Want to transform urban transit? Take a cue from Google, and invent a better algorithm. Service-based transportation networks offer a key for cities to address urban traffic congestion, encourage adoption of alternative transit and slash greenhouse gas emissions from the transportation sector, says Ryan Chin, a PhD candidate in the Smart Cities research group at MIT. And it will likely be the company with the best algorithm for managing fleets of cars, bicycles, scooters and other transit options, and up to millions of users, that finds a way to cash in on the “Mobility on Demand” trend.
As Chin explained to me for an article on GigaOM Pro this week (our subscription-based research service), the MoD concept involves a comprehensive system in which city residents would be able to rent an electric car, scooter or bicycle when and where they need it in order to bridge the “last mile” gap in many public transit systems (e.g. getting between the subway station and your final destination).
Rather than having to return a vehicle borrowed from a car-sharing network to the station where you picked it up (two-way car sharing, which is what ZipCar offers), you’d be able to drop it off at a station close to your destination (one-way car sharing), and likewise for bikes.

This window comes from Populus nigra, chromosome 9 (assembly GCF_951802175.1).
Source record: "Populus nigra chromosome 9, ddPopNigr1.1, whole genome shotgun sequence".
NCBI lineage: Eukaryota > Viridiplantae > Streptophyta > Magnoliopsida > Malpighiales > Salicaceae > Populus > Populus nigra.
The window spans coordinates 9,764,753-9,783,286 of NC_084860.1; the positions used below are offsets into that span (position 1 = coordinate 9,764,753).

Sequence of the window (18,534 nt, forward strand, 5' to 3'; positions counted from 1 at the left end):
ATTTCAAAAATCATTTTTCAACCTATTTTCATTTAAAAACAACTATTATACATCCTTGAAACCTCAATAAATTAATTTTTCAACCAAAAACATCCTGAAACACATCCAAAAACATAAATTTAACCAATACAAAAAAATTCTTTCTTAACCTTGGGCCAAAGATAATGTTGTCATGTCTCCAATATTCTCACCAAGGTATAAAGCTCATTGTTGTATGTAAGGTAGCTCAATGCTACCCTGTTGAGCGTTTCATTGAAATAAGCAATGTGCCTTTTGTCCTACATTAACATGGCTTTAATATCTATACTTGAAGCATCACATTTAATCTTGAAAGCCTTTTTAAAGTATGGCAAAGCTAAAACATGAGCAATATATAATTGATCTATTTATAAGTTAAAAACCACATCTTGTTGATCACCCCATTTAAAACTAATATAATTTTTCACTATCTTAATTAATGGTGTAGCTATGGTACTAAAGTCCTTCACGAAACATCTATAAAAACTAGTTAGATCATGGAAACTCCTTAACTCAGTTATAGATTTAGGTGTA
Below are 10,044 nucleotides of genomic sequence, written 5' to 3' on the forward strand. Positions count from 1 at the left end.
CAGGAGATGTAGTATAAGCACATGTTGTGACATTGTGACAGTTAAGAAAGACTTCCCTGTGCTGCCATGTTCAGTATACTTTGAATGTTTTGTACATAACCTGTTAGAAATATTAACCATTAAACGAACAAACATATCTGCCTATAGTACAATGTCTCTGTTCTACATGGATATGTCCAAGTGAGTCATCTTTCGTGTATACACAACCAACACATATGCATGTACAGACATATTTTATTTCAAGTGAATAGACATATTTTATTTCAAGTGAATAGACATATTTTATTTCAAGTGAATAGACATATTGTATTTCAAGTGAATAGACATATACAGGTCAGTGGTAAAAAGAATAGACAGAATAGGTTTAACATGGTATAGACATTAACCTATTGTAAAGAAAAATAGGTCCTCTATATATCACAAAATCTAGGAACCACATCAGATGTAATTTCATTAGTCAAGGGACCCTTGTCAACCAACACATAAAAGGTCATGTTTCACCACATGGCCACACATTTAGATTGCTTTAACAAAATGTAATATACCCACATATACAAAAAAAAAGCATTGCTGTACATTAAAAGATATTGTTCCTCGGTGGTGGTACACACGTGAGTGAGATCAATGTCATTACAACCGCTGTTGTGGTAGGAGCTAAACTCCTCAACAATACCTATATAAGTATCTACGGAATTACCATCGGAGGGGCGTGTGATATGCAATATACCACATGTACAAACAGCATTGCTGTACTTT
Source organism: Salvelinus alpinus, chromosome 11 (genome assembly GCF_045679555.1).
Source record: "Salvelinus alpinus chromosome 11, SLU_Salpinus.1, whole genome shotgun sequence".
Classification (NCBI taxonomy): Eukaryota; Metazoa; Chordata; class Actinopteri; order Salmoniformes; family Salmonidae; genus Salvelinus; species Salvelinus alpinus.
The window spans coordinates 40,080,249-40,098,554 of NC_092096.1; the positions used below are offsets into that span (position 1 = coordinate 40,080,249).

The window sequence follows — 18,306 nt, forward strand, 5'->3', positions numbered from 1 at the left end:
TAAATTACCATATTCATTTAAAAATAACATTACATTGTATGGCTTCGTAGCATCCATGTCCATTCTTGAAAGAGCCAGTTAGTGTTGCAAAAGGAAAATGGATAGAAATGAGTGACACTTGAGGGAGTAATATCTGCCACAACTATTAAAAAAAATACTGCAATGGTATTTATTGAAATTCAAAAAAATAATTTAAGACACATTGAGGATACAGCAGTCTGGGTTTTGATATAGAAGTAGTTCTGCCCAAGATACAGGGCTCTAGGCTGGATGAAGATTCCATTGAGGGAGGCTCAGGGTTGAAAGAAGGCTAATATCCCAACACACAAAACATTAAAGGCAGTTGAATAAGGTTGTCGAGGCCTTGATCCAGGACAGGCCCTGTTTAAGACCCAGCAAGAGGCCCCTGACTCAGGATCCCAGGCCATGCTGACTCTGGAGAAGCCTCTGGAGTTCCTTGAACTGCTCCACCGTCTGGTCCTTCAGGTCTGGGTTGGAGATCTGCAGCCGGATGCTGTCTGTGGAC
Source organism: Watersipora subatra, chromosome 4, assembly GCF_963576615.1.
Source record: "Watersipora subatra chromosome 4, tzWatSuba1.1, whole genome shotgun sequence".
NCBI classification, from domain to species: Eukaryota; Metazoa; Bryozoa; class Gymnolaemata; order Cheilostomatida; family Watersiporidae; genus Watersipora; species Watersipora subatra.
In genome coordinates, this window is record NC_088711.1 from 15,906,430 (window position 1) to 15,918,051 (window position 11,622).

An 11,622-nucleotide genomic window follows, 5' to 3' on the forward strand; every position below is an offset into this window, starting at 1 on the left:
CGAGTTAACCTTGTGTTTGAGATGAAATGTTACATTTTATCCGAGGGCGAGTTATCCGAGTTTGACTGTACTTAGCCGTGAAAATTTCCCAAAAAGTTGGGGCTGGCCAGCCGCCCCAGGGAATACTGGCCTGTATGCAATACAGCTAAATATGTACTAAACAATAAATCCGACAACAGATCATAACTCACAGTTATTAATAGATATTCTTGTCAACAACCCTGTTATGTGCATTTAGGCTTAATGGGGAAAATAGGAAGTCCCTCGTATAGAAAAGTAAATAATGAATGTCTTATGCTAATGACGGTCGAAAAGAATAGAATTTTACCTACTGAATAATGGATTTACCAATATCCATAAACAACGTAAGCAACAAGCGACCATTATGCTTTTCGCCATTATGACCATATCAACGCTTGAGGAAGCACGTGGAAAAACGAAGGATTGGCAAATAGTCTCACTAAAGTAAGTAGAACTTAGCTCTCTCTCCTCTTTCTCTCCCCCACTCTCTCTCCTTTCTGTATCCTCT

Daimler has a pilot program called car2go in Germany and Austin, Texas, in which registered members can rent a Smart Fortwo car by the minute, hour or day, and then return it to any unoccupied parking space within a set operation area, and there are also examples of MoD-type services run by advertisers through public-private partnerships, explained Chin.
But we have yet to see a company do for MoD, what Zipcar, U-Haul, Hertz and other companies are now doing for 2-way car sharing: build a lasting business out of it, and push it toward the mainstream.
Here’s where the algorithm comes in: Google won the search business by building a better engine than anyone else. The company that outperforms competitors in MoD — always having a vehicle available within a reasonable time, using the least number of vehicles for the largest number of users — said Chin, will be the one that “builds a better engine based on historic and current data than anyone else.”
As we move into the era of Car 2.0 — in which vehicles are connected to the power grid as well as communication networks — an unprecedented amount of data will be collected regarding about where, when and how we drive, fuel up and get around. The trick is to analyze and manage that data, and turn it into something useful.
With processing power in the arsenal, a company could find itself holding a valuable technology for not only consumer transit networks, but also, we’ve explained over on Pro, corporate fleet managers, electric vehicle charging infrastructure providers and even smartphone app developers.